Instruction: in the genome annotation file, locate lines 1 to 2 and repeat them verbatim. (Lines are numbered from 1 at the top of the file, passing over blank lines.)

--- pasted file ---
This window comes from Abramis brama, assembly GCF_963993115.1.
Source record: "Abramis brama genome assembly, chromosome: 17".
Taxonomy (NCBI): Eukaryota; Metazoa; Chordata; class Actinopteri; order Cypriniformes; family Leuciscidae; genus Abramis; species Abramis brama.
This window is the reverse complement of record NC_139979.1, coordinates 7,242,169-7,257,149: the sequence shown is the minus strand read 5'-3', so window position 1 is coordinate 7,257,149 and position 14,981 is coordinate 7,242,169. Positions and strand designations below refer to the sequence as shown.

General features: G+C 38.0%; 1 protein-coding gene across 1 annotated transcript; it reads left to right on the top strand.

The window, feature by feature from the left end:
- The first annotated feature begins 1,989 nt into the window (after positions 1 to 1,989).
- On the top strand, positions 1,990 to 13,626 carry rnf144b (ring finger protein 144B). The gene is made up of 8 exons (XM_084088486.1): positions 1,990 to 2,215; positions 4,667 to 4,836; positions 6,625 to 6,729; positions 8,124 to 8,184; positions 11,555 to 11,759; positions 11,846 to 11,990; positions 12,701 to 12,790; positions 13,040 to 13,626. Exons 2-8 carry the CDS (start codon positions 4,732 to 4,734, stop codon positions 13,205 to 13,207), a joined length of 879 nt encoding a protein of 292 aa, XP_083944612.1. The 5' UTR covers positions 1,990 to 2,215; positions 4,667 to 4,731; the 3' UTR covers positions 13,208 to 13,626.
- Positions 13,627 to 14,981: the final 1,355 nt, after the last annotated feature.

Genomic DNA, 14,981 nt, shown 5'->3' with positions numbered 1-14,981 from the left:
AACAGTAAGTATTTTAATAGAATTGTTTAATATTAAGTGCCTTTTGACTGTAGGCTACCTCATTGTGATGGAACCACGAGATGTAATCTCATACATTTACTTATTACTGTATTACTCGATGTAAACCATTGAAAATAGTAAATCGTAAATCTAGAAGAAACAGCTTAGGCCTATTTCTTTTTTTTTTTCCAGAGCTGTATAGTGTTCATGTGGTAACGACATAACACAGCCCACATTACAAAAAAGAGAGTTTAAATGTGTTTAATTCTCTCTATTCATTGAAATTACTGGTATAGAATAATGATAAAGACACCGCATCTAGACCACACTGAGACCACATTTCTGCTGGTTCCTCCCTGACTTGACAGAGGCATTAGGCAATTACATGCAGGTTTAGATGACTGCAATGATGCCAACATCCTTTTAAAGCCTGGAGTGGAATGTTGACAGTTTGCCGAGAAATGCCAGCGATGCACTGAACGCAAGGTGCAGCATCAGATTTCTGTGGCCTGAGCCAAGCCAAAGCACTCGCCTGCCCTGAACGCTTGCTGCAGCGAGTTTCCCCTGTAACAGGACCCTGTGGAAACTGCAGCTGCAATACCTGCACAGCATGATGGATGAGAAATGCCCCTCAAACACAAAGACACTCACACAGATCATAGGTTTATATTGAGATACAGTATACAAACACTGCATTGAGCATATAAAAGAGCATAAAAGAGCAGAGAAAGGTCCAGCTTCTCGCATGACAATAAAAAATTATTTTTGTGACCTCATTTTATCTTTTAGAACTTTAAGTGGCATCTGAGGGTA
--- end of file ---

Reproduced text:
This window comes from Abramis brama, assembly GCF_963993115.1.
Source record: "Abramis brama genome assembly, chromosome: 17".